Customers Tweeting for Service
With an increasing number of consumers and business clients posting customer service issues, asking questions and even generally venting about vendors on Twitter, there’s a greater need to move certain conversations off of Twitter. A conversation needs to be moved off of Twitter when:
- Private data such as an order number or a membership number needs to be relayed
- Personal information such as health-related issues need to be communicated
- It would be too frustrating to the customer to try to resolve the issue with a serial exchange of messages that are under 140 characters
The default approach is, to quote Phil Collins, “I will follow you will you follow me” — and then you can DM me. Here’s a sampling of some of the ways that customer support is handled when the conversation has to be moved off Twitter:
Hi, sorry you’ve not had the collection made yet. Can you follow us+ DM your order number. I will follow it up for you.
We are sorry to hear that. Please DM us with your customer and order number so we can look over your account.
Hello Daniel, I would b more than happy 2 check ur order status. Please follow us & DM order #, dealer info or VIN. Thx. ^JA
This approach can sometimes result in an exchange such as:
you need to follow us so we can DM
you need to follow us so I can reply to your DM! ^D
Hey Chris, you’ll need to follow us in order to respond to your DM.
The conversation may simply end when, for example, the customer doesn’t follow the vendor — this can leave both the customer and the support tech or service rep frustrated.
An Innovative Approach to Handling Customer Tweets
Zendesk has come up with an alternative to this scenario, which is to move the conversation from a tweet to a ticket, or to a “twicket” as Zendesk has branded it. While this can be an effective way of moving a conversation off Twitter, the integration of these two technologies has a few inherent challenges — partially since online support ticketing is an email-centric technology and since Twitter’s platform excludes exposure of email addresses via the UI or the API.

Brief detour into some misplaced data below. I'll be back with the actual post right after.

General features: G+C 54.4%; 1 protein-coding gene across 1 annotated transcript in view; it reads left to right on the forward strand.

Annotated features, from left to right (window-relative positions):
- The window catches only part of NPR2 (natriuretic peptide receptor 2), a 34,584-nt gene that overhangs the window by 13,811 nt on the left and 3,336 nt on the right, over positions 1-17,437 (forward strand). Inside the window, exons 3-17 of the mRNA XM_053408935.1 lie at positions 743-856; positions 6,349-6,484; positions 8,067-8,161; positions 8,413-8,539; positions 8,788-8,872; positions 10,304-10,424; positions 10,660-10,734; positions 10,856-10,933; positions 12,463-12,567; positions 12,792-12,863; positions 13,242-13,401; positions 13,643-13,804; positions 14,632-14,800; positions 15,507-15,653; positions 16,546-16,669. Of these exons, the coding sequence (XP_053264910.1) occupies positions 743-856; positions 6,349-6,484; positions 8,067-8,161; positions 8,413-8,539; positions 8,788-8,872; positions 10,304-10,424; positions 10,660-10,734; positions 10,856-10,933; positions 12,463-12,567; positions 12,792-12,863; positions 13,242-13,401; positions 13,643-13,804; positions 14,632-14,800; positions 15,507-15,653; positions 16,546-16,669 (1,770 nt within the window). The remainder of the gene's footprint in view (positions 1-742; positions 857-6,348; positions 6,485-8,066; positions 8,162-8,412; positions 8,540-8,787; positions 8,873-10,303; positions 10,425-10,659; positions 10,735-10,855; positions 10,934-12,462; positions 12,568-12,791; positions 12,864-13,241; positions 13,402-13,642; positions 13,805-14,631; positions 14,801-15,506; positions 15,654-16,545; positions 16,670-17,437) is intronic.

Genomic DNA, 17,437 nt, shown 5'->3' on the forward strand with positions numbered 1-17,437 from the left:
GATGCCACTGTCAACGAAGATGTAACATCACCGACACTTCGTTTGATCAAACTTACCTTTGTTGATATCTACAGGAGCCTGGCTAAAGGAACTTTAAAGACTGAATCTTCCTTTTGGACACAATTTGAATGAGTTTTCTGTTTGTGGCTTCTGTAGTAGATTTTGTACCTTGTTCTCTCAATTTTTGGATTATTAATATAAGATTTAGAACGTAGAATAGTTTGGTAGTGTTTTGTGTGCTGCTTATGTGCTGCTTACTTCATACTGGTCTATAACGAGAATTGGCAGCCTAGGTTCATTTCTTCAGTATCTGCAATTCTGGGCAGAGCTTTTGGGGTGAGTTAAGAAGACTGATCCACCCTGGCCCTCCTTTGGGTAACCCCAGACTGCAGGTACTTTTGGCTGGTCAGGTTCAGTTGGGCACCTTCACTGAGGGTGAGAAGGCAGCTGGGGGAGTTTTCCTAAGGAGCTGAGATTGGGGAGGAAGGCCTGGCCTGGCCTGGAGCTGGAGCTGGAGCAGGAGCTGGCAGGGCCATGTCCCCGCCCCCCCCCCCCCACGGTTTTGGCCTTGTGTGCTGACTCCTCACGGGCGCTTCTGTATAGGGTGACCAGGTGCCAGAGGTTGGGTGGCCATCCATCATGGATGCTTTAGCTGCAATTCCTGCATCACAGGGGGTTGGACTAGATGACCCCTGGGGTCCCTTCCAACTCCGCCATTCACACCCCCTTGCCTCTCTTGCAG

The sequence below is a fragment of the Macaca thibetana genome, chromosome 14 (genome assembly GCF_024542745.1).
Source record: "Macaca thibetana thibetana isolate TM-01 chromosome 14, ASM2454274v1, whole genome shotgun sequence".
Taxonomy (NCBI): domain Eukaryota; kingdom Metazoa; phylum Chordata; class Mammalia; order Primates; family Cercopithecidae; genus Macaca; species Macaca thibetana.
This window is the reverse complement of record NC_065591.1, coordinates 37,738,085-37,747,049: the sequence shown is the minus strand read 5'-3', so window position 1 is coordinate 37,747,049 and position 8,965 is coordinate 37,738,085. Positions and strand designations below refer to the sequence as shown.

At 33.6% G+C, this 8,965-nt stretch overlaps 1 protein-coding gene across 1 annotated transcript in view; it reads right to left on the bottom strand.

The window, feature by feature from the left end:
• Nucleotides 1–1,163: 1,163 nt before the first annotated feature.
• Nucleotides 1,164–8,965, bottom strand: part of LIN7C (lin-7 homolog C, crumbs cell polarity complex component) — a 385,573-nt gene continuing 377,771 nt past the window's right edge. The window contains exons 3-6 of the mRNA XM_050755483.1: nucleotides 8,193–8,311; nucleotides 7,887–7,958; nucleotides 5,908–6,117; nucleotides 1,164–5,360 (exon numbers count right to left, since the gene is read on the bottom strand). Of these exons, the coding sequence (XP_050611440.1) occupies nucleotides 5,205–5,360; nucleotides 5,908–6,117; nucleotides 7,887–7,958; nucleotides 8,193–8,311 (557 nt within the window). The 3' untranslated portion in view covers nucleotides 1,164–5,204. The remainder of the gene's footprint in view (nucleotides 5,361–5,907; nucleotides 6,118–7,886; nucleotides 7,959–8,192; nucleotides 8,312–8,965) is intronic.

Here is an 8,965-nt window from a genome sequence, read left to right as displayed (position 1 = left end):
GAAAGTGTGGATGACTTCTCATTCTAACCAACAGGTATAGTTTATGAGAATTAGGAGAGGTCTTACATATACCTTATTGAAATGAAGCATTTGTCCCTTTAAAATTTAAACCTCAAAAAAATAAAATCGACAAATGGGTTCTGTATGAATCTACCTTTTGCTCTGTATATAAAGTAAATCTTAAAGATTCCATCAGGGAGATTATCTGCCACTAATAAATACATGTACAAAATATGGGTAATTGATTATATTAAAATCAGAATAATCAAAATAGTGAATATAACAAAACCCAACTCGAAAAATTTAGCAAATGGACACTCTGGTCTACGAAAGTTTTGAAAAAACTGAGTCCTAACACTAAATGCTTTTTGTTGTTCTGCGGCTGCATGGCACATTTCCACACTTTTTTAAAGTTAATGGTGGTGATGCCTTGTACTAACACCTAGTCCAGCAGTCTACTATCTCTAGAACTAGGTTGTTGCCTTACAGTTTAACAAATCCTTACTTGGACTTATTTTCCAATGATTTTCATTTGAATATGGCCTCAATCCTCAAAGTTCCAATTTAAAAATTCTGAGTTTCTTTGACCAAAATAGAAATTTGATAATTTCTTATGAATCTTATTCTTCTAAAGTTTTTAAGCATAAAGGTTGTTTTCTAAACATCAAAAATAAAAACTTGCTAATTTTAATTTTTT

To make up for the inability to trigger an email thread (unless the person who submits the twicket provides their email address within Zendesk’s app), Zendesk pushes the communication thread back into the Twitter stream. They have done a thorough job of documenting the known caveats associated with the integration.
MediaFunnel has developed a preliminary integration with Zendesk. This integration can kick off a tweet within MediaFunnel that directs a Twitter user, via a URL within an @reply, to OAuth into newly created Zendesk ticket. To create the ticket, a MediaFunnel user can click a Zendesk icon within a mention or Brand Monitor tweet and then submit the form below, after making any changes to the fields that will be passed into the Zendesk ticket.
However, until a future release of the Zendesk API that allows for passing Twitter parameters into the Zendesk ticket, this integration will not include the automatic tweet threading, which is part of Zendesk’s native twicketing workflow.
This means that, for now, Ticket updates cannot be automatically pushed back into the Twitter stream. So, if you try out the Zendesk integration within MediaFunnel, please keep this in mind.